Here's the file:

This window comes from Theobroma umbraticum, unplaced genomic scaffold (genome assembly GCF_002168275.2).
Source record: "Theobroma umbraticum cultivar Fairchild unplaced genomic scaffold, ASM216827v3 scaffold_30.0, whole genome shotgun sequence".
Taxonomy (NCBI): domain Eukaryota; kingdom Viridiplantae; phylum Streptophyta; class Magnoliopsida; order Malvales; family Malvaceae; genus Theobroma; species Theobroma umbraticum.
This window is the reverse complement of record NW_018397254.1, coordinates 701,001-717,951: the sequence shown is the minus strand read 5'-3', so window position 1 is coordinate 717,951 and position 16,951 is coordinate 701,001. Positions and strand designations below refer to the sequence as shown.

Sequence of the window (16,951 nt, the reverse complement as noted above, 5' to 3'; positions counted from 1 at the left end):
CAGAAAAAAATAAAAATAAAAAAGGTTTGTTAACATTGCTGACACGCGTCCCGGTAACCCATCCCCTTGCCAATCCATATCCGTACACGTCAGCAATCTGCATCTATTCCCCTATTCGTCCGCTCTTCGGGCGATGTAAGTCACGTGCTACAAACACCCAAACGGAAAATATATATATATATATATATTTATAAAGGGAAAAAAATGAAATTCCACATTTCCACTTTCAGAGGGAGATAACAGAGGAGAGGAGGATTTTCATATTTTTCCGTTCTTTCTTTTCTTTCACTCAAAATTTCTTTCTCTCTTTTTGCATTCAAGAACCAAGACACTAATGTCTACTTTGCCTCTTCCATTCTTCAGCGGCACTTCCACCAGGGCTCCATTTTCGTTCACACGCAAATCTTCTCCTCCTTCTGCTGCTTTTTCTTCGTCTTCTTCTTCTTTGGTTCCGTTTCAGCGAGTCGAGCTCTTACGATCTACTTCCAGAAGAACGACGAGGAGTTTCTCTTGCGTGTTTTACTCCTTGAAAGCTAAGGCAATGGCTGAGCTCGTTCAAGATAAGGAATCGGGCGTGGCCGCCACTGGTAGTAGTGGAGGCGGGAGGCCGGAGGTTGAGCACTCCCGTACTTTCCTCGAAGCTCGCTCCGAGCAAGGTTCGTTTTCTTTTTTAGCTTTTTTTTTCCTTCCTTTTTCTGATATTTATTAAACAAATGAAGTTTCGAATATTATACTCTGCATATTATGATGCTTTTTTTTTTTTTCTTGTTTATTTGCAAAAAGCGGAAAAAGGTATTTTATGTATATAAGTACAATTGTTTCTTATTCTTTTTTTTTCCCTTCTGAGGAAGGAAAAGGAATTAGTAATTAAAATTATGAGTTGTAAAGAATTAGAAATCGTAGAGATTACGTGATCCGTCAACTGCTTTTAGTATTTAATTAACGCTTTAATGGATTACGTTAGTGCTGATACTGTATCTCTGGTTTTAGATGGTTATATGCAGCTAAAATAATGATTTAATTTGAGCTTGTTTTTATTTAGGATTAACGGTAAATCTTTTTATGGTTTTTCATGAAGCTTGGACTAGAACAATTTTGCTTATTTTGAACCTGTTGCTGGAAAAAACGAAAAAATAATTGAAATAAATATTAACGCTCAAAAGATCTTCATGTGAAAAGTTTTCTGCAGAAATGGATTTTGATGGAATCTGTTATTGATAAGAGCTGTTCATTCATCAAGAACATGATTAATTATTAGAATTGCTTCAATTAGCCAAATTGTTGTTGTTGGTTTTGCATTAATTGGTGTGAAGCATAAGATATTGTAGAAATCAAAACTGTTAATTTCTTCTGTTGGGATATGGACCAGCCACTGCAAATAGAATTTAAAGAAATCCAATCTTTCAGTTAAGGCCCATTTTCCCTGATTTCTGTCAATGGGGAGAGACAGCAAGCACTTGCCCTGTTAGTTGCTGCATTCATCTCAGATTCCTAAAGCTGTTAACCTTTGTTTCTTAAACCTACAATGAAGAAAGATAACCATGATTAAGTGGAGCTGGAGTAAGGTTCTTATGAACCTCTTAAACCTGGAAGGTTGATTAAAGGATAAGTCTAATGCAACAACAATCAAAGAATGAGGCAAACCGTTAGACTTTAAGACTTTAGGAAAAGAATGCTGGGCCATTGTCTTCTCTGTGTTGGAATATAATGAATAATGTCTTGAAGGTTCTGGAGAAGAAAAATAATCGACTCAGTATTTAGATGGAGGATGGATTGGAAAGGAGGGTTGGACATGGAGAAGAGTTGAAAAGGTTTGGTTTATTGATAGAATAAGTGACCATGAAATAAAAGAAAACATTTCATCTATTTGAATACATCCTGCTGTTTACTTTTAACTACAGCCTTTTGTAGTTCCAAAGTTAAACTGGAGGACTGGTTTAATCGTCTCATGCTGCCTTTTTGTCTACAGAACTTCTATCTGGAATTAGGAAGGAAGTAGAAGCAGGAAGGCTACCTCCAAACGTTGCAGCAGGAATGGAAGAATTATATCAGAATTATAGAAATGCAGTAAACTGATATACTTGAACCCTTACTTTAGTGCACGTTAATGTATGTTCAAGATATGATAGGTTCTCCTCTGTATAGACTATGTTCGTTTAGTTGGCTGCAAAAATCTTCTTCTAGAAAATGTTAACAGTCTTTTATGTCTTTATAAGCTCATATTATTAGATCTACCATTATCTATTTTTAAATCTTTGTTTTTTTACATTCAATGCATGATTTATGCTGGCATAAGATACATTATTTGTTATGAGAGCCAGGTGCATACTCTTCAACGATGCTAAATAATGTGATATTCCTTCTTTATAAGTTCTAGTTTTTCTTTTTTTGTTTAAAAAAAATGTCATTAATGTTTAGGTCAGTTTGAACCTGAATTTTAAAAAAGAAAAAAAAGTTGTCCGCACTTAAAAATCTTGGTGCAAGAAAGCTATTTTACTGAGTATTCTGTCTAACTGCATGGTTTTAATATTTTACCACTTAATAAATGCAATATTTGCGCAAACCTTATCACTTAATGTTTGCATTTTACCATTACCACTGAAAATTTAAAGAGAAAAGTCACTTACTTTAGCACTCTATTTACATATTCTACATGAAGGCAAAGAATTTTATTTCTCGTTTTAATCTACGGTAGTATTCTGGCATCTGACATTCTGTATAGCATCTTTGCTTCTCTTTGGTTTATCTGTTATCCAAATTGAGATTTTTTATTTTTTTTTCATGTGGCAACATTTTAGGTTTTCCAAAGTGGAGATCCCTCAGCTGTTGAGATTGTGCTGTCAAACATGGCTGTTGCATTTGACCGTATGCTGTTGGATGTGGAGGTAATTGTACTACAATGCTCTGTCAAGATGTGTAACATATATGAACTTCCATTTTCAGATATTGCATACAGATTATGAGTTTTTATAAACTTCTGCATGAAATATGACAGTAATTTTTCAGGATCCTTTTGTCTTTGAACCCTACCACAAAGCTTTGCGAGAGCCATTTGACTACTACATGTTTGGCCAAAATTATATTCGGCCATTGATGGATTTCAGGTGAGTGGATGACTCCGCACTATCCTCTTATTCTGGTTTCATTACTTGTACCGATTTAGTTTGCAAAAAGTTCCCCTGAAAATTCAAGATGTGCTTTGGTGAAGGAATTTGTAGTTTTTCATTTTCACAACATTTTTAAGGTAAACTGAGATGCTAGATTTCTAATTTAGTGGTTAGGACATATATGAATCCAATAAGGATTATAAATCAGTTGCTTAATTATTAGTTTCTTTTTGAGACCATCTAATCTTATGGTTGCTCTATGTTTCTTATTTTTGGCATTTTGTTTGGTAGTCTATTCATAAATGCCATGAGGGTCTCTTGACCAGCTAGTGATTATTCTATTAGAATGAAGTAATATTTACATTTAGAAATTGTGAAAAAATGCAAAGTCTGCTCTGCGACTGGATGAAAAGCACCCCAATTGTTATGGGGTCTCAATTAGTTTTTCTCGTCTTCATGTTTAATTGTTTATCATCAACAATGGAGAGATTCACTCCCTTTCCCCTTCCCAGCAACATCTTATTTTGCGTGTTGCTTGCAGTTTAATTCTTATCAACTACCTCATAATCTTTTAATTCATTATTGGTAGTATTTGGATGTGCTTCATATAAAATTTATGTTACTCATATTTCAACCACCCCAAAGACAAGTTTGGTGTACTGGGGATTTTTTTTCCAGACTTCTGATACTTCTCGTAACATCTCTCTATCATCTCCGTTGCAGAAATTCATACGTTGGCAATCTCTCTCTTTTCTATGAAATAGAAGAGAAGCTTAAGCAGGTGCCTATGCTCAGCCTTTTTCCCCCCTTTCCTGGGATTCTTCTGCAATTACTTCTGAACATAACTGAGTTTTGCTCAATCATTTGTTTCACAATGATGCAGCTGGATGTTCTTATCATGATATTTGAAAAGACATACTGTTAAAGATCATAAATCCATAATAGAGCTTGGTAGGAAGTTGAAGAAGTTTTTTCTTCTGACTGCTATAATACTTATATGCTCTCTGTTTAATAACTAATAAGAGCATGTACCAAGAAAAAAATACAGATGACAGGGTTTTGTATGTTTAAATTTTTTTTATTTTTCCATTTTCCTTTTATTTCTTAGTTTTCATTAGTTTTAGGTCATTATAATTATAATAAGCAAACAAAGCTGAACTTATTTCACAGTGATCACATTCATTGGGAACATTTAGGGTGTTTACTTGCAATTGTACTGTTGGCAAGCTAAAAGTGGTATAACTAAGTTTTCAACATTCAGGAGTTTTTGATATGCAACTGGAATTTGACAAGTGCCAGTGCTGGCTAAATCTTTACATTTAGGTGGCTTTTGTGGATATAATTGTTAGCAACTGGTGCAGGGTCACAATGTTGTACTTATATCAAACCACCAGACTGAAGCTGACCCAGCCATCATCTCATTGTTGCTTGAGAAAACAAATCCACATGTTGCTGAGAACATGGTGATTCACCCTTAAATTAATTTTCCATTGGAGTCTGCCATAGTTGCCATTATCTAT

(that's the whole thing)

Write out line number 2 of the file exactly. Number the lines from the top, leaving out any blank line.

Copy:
Source record: "Theobroma umbraticum cultivar Fairchild unplaced genomic scaffold, ASM216827v3 scaffold_30.0, whole genome shotgun sequence".